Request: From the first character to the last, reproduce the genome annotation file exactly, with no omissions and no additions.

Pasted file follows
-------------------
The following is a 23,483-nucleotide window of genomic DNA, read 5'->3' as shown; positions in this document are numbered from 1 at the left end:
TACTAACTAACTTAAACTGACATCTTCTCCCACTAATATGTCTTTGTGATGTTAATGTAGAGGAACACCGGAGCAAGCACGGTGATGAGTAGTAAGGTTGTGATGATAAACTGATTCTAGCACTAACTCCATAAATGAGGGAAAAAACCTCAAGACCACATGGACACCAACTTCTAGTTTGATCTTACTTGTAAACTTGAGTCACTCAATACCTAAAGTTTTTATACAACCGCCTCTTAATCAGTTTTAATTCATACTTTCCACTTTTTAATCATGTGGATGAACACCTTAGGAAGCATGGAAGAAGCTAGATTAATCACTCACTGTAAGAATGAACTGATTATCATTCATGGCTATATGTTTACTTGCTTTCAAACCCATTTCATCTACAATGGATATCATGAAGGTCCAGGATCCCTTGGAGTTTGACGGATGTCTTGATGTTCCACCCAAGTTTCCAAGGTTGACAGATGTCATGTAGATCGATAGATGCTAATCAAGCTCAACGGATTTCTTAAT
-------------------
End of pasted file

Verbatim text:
The following is a 23,483-nucleotide window of genomic DNA, read 5'->3' as shown; positions in this document are numbered from 1 at the left end:
TACTAACTAACTTAAACTGACATCTTCTCCCACTAATATGTCTTTGTGATGTTAATGTAGAGGAACACCGGAGCAAGCACGGTGATGAGTAGTAAGGTTGTGATGATAAACTGATTCTAGCACTAACTCCATAAATGAGGGAAAAAACCTCAAGACCACATGGACACCAACTTCTAGTTTGATCTTACTTGTAAACTTGAGTCACTCAATACCTAAAGTTTTTATACAACCGCCTCTTAATCAGTTTTAATTCATACTTTCCACTTTTTAATCATGTGGATGAACACCTTAGGAAGCATGGAAGAAGCTAGATTAATCACTCACTGTAAGAATGAACTGATTATCATTCATGGCTATATGTTTACTTGCTTTCAAACCCATTTCATCTACAATGGATATCATGAAGGTCCAGGATCCCTTGGAGTTTGACGGATGTCTTGATGTTCCACCCAAGTTTCCAAGGTTGACAGATGTCATGTAGATCGATAGATGCTAATCAAGCTCAACGGATTTCTTAAT